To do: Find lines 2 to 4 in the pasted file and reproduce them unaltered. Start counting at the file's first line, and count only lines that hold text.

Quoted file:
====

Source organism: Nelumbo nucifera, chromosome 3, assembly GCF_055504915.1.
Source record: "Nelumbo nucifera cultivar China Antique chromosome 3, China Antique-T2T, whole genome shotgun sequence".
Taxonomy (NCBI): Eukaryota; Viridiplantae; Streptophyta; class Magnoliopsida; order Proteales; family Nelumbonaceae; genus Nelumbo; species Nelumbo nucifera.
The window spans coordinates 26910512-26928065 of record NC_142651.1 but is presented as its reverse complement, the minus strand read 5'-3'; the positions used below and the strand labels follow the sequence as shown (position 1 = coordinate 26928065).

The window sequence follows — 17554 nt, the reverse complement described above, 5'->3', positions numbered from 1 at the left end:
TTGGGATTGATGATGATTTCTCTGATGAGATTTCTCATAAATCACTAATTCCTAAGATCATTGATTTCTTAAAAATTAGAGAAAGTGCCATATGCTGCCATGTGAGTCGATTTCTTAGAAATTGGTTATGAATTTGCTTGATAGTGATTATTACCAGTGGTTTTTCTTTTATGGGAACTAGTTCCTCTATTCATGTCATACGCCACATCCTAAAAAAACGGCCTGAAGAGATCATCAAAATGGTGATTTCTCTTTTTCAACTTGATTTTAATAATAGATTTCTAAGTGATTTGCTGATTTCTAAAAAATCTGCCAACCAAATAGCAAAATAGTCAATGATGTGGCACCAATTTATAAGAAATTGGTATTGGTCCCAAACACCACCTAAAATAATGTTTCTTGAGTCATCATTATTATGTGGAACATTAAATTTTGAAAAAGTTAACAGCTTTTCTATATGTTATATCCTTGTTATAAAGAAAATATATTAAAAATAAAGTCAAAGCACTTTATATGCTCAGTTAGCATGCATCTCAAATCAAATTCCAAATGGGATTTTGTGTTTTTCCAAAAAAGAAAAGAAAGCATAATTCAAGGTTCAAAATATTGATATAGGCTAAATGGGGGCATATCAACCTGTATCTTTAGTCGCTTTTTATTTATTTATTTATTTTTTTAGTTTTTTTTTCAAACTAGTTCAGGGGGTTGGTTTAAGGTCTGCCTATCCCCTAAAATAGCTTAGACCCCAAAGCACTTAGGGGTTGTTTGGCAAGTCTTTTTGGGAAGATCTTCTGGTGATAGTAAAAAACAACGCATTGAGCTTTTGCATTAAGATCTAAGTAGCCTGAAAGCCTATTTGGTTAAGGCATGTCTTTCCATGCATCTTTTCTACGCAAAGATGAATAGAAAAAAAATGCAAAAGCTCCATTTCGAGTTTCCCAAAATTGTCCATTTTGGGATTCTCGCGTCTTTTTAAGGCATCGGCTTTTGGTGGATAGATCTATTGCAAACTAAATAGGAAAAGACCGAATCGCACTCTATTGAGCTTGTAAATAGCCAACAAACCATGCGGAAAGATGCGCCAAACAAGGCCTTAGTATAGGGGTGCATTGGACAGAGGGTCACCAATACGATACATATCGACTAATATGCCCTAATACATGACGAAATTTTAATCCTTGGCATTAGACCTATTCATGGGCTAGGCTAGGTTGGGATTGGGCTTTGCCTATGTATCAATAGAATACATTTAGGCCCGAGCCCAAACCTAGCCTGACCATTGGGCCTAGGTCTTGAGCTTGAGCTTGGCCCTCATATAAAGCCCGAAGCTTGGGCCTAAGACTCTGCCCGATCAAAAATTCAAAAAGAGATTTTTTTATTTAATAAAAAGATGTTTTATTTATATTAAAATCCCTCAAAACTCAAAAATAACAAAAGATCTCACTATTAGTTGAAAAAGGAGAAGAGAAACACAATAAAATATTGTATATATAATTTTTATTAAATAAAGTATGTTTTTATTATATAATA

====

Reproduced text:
Source record: "Nelumbo nucifera cultivar China Antique chromosome 3, China Antique-T2T, whole genome shotgun sequence".
Taxonomy (NCBI): Eukaryota; Viridiplantae; Streptophyta; class Magnoliopsida; order Proteales; family Nelumbonaceae; genus Nelumbo; species Nelumbo nucifera.
The window spans coordinates 26910512-26928065 of record NC_142651.1 but is presented as its reverse complement, the minus strand read 5'-3'; the positions used below and the strand labels follow the sequence as shown (position 1 = coordinate 26928065).